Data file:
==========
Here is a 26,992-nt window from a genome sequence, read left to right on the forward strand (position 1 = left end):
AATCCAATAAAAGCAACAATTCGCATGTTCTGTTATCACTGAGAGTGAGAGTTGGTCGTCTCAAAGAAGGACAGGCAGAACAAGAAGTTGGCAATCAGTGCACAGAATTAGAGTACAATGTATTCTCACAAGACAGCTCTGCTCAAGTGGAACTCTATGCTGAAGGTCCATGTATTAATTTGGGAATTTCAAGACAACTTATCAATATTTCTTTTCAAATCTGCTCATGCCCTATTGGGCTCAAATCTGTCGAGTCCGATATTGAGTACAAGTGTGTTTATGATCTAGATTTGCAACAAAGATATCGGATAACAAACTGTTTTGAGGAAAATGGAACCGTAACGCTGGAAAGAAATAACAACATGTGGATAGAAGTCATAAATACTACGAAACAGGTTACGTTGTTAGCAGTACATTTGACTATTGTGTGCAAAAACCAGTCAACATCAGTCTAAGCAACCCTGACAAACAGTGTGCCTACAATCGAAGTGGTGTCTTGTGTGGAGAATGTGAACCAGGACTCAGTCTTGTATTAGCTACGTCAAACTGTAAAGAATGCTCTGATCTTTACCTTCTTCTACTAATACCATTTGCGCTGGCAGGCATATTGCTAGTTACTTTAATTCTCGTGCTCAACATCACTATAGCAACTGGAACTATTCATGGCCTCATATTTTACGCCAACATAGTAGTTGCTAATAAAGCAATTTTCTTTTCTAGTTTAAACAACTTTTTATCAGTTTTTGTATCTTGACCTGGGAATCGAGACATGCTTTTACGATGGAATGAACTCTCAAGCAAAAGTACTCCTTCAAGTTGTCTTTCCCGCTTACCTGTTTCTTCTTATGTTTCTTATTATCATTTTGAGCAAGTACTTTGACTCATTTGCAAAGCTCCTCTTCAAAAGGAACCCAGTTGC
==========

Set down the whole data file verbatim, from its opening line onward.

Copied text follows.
Here is a 26,992-nt window from a genome sequence, read left to right on the forward strand (position 1 = left end):
AATCCAATAAAAGCAACAATTCGCATGTTCTGTTATCACTGAGAGTGAGAGTTGGTCGTCTCAAAGAAGGACAGGCAGAACAAGAAGTTGGCAATCAGTGCACAGAATTAGAGTACAATGTATTCTCACAAGACAGCTCTGCTCAAGTGGAACTCTATGCTGAAGGTCCATGTATTAATTTGGGAATTTCAAGACAACTTATCAATATTTCTTTTCAAATCTGCTCATGCCCTATTGGGCTCAAATCTGTCGAGTCCGATATTGAGTACAAGTGTGTTTATGATCTAGATTTGCAACAAAGATATCGGATAACAAACTGTTTTGAGGAAAATGGAACCGTAACGCTGGAAAGAAATAACAACATGTGGATAGAAGTCATAAATACTACGAAACAGGTTACGTTGTTAGCAGTACATTTGACTATTGTGTGCAAAAACCAGTCAACATCAGTCTAAGCAACCCTGACAAACAGTGTGCCTACAATCGAAGTGGTGTCTTGTGTGGAGAATGTGAACCAGGACTCAGTCTTGTATTAGCTACGTCAAACTGTAAAGAATGCTCTGATCTTTACCTTCTTCTACTAATACCATTTGCGCTGGCAGGCATATTGCTAGTTACTTTAATTCTCGTGCTCAACATCACTATAGCAACTGGAACTATTCATGGCCTCATATTTTACGCCAACATAGTAGTTGCTAATAAAGCAATTTTCTTTTCTAGTTTAAACAACTTTTTATCAGTTTTTGTATCTTGACCTGGGAATCGAGACATGCTTTTACGATGGAATGAACTCTCAAGCAAAAGTACTCCTTCAAGTTGTCTTTCCCGCTTACCTGTTTCTTCTTATGTTTCTTATTATCATTTTGAGCAAGTACTTTGACTCATTTGCAAAGCTCCTCTTCAAAAGGAACCCAGTTGC